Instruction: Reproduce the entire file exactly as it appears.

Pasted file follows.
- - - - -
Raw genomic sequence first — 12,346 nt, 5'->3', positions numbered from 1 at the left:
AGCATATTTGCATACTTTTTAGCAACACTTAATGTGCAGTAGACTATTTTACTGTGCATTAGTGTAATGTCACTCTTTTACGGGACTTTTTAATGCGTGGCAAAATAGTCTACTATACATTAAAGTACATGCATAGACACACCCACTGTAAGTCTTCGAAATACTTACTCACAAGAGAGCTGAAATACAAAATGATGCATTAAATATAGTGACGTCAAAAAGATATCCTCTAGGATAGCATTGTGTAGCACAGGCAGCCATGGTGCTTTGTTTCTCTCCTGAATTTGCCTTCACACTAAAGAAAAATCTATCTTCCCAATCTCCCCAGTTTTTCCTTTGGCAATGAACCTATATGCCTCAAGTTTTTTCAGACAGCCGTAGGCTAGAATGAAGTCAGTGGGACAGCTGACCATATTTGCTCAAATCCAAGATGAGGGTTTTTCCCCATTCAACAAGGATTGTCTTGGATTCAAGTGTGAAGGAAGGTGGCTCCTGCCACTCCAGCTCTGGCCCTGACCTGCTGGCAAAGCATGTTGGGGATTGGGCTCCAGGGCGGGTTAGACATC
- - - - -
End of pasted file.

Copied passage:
Raw genomic sequence first — 12,346 nt, 5'->3', positions numbered from 1 at the left:
AGCATATTTGCATACTTTTTAGCAACACTTAATGTGCAGTAGACTATTTTACTGTGCATTAGTGTAATGTCACTCTTTTACGGGACTTTTTAATGCGTGGCAAAATAGTCTACTATACATTAAAGTACATGCATAGACACACCCACTGTAAGTCTTCGAAATACTTACTCACAAGAGAGCTGAAATACAAAATGATGCATTAAATATAGTGACGTCAAAAAGATATCCTCTAGGATAGCATTGTGTAGCACAGGCAGCCATGGTGCTTTGTTTCTCTCCTGAATTTGCCTTCACACTAAAGAAAAATCTATCTTCCCAATCTCCCCAGTTTTTCCTTTGGCAATGAACCTATATGCCTCAAGTTTTTTCAGACAGCCGTAGGCTAGAATGAAGTCAGTGGGACAGCTGACCATATTTGCTCAAATCCAAGATGAGGGTTTTTCCCCATTCAACAAGGATTGTCTTGGATTCAAGTGTGAAGGAAGGTGGCTCCTGCCACTCCAGCTCTGGCCCTGACCTGCTGGCAAAGCATGTTGGGGATTGGGCTCCAGGGCGGGTTAGACATC